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Is Your 401(k) Set Up for Retirement Distributions?

Filed under: Retirement

Is your 401(k) plan one of your largest retirement assets? You’re not alone. The employer-sponsored 401(k) represents one of the most effective retirement savings vehicles for many American workers.

The 401(k) offers tax-deferred growth as long as your funds stay in the account. Without the burden of paying taxes on growth on an annual basis, your 401(k) funds may be able to compound at a faster rate.

Many employers also offer matching contributions. If your employer offers a generous match, you may be able to take advantage of that match to substantially increase your savings rate every year. Additionally, you probably make your contributions automatically from your paycheck, making it easy to save.

For these reasons and others, the 401(k) plan is an effective accumulation vehicle in retirement. As you approach retirement, though, your mindset may be shifting from accumulation to distribution. You will likely need to take withdrawals from your retirement savings to fund your lifestyle in retirement.

Distribution presents a number of challenges that don’t exist in the accumulation phase. You could be more sensitive to risk and volatility, as the combination of withdrawals and market downturns could cause a decline in your accounts. You also may need to plan your withdrawals carefully to ensure your funds last through your lifetime.

If retirement is approaching quickly and you haven’t considered a distribution strategy, now may be the time to do so. Below are a few things to consider as you start your planning:


Distribution Amount

At the heart of any retirement distribution strategy is the question of just how much money to take in withdrawals. It’s a tricky challenge. Take too much income, and you could deplete your funds early in retirement. Take too little, and you may not enjoy the type of retirement you’d like for yourself.

One of the best ways to answer this question is with a detailed retirement budget that includes estimated spending as well as income from sources like Social Security and pensions. If your expenses exceed your income, you’ll need to fill that gap with savings distributions. Use this number as a starting point in your planning. If the distribution amount seems high, you may need to rethink your spending.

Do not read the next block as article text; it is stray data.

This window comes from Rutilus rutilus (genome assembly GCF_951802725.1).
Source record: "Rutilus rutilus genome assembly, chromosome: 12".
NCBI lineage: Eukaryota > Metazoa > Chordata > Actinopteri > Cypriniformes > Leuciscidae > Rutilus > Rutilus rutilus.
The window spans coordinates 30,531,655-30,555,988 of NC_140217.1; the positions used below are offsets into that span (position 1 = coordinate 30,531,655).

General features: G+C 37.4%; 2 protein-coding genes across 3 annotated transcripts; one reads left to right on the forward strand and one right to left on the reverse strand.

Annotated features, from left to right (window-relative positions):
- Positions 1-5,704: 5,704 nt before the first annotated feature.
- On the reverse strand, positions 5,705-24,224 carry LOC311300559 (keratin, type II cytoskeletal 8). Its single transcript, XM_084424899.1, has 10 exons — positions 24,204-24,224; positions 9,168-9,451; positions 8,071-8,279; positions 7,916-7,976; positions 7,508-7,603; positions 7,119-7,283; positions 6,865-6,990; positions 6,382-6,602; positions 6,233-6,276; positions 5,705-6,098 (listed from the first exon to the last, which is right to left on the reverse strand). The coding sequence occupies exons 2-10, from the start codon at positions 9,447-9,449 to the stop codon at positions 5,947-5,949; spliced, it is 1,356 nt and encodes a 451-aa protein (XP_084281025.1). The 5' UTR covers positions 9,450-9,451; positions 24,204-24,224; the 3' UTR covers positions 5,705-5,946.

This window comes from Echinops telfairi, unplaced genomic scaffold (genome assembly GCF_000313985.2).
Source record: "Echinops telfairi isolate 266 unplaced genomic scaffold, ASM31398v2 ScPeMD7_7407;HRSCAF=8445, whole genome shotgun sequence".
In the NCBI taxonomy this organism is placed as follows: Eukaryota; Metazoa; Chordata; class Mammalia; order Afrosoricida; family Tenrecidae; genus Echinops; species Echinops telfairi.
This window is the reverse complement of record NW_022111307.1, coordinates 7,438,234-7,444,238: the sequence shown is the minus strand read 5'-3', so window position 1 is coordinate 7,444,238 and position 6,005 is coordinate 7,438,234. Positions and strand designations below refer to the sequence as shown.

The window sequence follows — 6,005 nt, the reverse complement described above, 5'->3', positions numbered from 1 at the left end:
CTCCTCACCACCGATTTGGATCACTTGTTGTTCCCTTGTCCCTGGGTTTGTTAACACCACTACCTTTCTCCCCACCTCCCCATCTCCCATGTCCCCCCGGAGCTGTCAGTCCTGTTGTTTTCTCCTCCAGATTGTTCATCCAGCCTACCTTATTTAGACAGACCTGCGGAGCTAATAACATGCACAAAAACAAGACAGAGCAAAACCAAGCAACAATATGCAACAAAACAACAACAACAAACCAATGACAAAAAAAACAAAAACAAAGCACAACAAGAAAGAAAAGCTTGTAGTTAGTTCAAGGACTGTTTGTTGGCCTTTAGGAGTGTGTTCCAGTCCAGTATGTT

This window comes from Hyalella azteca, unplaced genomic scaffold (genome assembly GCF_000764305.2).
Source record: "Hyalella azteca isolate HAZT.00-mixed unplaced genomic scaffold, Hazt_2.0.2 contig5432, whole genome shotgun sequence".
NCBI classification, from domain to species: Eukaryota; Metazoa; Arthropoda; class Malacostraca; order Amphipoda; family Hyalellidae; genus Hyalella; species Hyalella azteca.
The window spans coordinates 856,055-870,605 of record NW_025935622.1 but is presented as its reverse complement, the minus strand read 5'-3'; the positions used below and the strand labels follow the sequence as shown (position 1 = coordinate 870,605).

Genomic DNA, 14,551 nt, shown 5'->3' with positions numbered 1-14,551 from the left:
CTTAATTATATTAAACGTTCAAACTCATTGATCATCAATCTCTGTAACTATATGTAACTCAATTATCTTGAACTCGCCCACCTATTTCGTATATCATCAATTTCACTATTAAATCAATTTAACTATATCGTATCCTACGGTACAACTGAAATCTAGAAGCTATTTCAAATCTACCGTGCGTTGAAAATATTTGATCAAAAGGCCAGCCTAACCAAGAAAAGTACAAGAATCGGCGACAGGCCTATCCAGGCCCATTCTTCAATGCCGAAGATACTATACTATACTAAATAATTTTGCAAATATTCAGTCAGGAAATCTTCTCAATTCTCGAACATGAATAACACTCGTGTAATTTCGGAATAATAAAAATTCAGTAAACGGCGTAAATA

Risk Tolerance

It’s natural to become more sensitive to risk and volatility as you transition into retirement. When you’re saving money, you may not notice downward movement as much because you’re adding money to your plan via contributions, and because you don’t have an immediate need for the money.

In retirement, though, a downturn could impact your ability to generate income. At the same time, you still need some growth to sustain your funds through a retirement that could last multiple decades. Reassess your options and find an allocation that’s right for you. You may find that you have more options available by rolling your 401(k) into an IRA after you retire.


Guaranteed* Income

For many retirees, the ultimate fear is running out of money before they pass away. It’s an understandable concern. While Social Security and pension benefits may be guaranteed through your lifetime, your savings withdrawals likely are not.

However, you can use tools such as annuities to create a stream of income that’s guaranteed for life no matter how long you live. Annuities accomplish this goal in a variety of ways. While annuities usually aren’t available inside 401(k) plans, they often are available inside IRAs. Consider ways in which you can use a portion of your savings to generate a guaranteed* income stream.

Ready to create your retirement distribution plan? Let’s talk about it. Contact us at Ambrose Financial & Insurance Services. We can help you analyze your needs and develop a strategy. Let’s connect soon and start the conversation.


*Guarantees, including optional benefits, are backed by the claims-paying ability of the issuer, and may contain limitations, including surrender charges, which may affect policy values.


This information is designed to provide a general overview with regard to the subject matter covered and is not state specific. The authors, publisher and host are not providing legal, accounting or specific advice for your situation. By providing your information, you give consent to be contacted about the possible sale of an insurance or annuity product. This information has been provided by a Licensed Insurance Professional and does not necessarily represent the views of the presenting insurance professional. The statements and opinions expressed are those of the author and are subject to change at any time. All information is believed to be from reliable sources; however, presenting insurance professional makes no representation as to its completeness or accuracy. This material has been prepared for informational and educational purposes only. It is not intended to provide, and should not be relied upon for, accounting, legal, tax or investment advice.

16295 – 2016/12/19